Divergent views over Van Rompuy and Ashton seem largely negative in Italy

Jacopo Leone
Since his appointment as the new President of the European Council in November 2009, Herman Van Rompuy has inspired sceptical comments and pessimistic analyses, both at the political level as well as in the Italian media coverage. Indeed only few voices, although highly respected, have appeared to reject this general negative opinion.
The Italian political leaders expressed common frustration on the appointment of Van Rompuy. Pierluigi Bersani, leader of the main opposition party, has spoken of a “low profile” personality, which symbolises a bad start for the EU after the ratification of the Lisbon Treaty.[1] More prudent in his statement has been the Italian Prime Minister Silvio Berlusconi, who described the decision as “the only possible compromise.”[2]
Moreover, a deep scepticism over the political figure of Van Rompuy also characterises the comments in the Italian press and research community. The ‘opaque Flemish leader’ has often been judged as a minimalist choice, lacking the strong personal authority which is deemed necessary to effectively operate in a fragmented and confused EU.[3] Van Rompuy’s nomination seemed, therefore, to suggest a lack of political ambition, the loss of a truly pro-European sentiment among national leaders, and the demise of any aspiration of global leadership by the EU.[4]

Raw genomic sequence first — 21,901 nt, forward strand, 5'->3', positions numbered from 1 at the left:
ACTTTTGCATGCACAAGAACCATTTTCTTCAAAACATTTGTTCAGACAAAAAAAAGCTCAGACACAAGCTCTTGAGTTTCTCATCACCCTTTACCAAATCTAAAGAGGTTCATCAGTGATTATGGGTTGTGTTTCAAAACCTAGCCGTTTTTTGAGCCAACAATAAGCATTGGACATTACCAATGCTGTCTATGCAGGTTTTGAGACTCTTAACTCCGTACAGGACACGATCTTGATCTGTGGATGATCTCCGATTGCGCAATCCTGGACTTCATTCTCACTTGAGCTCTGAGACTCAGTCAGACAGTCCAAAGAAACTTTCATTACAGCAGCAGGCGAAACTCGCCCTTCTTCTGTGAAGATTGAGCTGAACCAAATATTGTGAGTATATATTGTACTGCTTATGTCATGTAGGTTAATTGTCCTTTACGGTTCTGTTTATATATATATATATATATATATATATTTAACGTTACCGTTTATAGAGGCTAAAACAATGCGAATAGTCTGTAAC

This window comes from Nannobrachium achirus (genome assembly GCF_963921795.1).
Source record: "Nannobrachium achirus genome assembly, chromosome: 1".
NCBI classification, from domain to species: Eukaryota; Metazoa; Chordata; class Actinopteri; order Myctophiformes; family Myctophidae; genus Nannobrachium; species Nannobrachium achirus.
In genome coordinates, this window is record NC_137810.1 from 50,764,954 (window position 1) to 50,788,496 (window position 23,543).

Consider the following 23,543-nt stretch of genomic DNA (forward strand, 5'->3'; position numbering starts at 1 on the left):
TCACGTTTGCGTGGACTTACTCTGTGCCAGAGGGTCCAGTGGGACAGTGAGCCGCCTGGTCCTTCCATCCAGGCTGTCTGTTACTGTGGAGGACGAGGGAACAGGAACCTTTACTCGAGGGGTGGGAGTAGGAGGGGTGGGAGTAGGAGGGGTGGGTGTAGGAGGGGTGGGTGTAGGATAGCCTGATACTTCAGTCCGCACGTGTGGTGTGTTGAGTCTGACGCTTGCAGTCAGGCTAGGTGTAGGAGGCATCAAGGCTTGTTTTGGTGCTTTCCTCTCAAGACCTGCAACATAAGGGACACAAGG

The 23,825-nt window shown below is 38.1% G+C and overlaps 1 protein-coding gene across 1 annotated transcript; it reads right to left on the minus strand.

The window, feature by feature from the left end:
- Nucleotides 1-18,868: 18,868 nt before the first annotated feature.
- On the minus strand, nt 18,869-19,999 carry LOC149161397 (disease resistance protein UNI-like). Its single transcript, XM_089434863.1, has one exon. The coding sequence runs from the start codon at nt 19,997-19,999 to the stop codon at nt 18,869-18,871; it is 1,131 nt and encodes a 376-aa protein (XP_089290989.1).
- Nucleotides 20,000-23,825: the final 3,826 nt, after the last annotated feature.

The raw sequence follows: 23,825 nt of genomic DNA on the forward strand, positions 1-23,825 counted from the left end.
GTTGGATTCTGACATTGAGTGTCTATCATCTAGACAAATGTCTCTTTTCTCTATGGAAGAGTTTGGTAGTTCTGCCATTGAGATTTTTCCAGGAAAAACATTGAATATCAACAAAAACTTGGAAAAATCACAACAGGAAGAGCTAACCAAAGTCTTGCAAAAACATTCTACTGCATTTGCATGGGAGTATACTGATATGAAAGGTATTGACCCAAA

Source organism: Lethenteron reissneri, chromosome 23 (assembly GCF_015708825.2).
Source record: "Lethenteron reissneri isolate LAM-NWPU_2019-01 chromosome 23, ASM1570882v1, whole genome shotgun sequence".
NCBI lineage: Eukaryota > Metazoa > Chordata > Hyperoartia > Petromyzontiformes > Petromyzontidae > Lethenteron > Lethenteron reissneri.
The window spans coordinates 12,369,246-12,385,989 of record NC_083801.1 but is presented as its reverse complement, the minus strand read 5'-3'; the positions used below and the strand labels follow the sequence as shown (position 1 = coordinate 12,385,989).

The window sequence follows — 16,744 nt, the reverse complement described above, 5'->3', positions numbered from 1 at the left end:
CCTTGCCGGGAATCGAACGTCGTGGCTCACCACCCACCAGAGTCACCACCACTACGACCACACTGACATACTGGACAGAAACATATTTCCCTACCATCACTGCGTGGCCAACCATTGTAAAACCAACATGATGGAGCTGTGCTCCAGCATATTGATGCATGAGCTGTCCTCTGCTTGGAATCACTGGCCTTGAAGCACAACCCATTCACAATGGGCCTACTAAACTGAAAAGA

Jury still out on Lisbon

Shane Fitzgerald
The provisions of the Lisbon Treaty are probably more familiar to the weary voters of Ireland than to any other citizens in Europe. Although two hard-fought referendum campaigns saw everything from abortion to military conscription to unemployment being deployed as political weapons and distractions, the core innovations of the treaty did get a fair airing and are relatively well understood. Less well understood is how exactly these innovations will play out in practice. The work of President of the European Council Herman Van Rompuy, for example, is watched with interest in Ireland but, in the context of a landscape of European political leadership that remains cluttered and contested, a consensus as to the skill with which he is carrying out his duties has yet to be reached.